Design team works to make our life easier
By Rachel Wharton
NY Daily News
Jan 30, 2006
Davin Stowell never met a kitchen gadget he couldn’t improve.
Stowell – who created CorningWare’s famous Grab-It bowl while still in college – is the CEO and founder of Smart Design, a 28-year old design firm in Chelsea. They’re the folks behind CorningWare’s French White line, Oxo Good Grips and dozens of other tools dotting America’s kitchens.
Perched on the 18th floor of Chelsea’s Starrett-Lehigh Building (Martha Stewart Living is also a tenant) Smart Design is an inventor’s playground: there’s a three-dimensional printer, a $50,000 machine that makes nearly any form from nearly any material, and enough saws, drills and lathes, to make a high school shop teacher burn with envy.
But the most important thing in this well-appointed office – at least to cooks – is still the kitchen. “If you really want to solve the problems,” says Stowell, who leads a three-office team of 65, “you have to see those problems first-hand.”
From Stowell’s perspective, great kitchen tools don’t just look pretty or last forever – they make cooking easier. And whether you want to improve a pot or potholder, he has found, you start by watching real people use them.
In the world of product development, says Anthony DiBitonto, the company’s director of industrial design, this is what is known as “user-centric design.”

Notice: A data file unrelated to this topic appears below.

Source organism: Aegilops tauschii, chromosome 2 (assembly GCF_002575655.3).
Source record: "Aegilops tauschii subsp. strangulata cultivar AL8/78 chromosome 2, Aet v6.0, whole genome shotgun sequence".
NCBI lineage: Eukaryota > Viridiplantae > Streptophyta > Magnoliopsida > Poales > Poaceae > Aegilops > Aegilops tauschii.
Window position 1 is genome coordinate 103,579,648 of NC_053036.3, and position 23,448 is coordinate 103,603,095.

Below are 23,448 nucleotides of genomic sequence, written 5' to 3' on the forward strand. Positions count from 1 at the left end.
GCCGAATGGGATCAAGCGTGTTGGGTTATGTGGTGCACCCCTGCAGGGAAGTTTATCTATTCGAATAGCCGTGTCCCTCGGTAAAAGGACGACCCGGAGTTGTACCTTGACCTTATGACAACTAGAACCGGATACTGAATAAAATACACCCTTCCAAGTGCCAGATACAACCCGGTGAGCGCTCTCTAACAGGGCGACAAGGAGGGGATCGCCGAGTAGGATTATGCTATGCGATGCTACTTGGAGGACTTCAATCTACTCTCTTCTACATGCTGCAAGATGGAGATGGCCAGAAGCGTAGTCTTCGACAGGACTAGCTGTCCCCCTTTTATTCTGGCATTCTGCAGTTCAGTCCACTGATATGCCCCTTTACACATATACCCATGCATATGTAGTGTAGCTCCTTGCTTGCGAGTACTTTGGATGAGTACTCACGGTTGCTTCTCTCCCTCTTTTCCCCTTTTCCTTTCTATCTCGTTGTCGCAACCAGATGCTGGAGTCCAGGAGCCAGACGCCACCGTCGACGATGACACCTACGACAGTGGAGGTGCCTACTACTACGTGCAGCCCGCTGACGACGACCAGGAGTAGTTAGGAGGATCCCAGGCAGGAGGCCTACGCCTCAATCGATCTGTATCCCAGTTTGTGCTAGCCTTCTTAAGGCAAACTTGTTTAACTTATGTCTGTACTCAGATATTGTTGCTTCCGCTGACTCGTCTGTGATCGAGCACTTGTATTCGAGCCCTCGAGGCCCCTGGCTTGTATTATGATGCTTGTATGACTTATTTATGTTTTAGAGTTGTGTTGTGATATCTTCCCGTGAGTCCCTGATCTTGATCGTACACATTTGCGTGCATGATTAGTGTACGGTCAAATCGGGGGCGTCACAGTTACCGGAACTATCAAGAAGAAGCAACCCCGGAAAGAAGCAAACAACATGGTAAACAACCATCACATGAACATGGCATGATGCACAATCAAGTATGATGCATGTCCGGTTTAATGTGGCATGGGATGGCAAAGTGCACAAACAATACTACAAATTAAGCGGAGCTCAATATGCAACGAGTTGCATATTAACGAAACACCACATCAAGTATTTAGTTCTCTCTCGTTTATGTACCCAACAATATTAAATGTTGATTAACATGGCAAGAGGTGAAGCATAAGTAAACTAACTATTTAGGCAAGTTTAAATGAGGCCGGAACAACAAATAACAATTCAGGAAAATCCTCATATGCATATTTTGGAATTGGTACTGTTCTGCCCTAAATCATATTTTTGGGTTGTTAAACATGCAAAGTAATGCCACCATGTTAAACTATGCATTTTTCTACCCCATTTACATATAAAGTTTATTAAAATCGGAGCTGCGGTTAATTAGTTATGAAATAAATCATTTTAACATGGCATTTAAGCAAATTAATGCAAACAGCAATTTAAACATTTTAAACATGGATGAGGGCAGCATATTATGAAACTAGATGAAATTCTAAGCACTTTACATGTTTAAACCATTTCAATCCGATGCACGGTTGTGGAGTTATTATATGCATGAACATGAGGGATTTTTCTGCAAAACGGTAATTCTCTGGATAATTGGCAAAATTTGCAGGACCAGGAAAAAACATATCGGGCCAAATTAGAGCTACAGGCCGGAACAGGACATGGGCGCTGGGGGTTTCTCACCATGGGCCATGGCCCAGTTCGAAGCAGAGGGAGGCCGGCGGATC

Take one of Stowell’s personal favorite products: Oxo’s plastic mixing bowl, fitted with a handle, a pouring spout, and a rubber coated bottom to keep it from skittering across the table while you stir.
Those new features came when Stowell watched his 100-year-old grandmother struggle with her batter bowls while she baked.
But kitchen innovations don’t always come in a flash of insight. When Oxo asked Smart Design to improve its potato masher, for example, they had to pinpoint the problem first.
Picking up dozens of mashers in city shops, they watched colleagues, cooks and professional chefs pound away, listening from behind their kitchen two-way mirror or taping the action for later replays.
What they saw was plenty of room for improvement. Potatoes get stuck in the masher’s holes, so we have to bang it on the side of the pot. Potatoes also cling to the sides of the pan, so we have to scrape them back with a spatula. And the taller the masher, the less force we can apply.
After a bit more benchmarking – comparing everything from grid size to handle grip ability – the designers then go to work, creating sketches, computerized images and thanks to fancy equipment, samples in metal, plastic or foam. (Sometimes they even sew).
Finally after months of tweaking and a few false starts (like the one they thought would work “like a snowplow,” says DiBitonto), Oxo’s new masher hit the market.
It’s shorter than most, with a horizontal handle, silicone wings and pot-scrapping and plastic-coated holes for non-stick mashing action.
Is it life-changing? Probably not. But it does make mashed potatoes a little easier, a little faster and maybe even a bit cleaner. And when you are trying to get dinner on the table on a weeknight, that’s exactly what you need.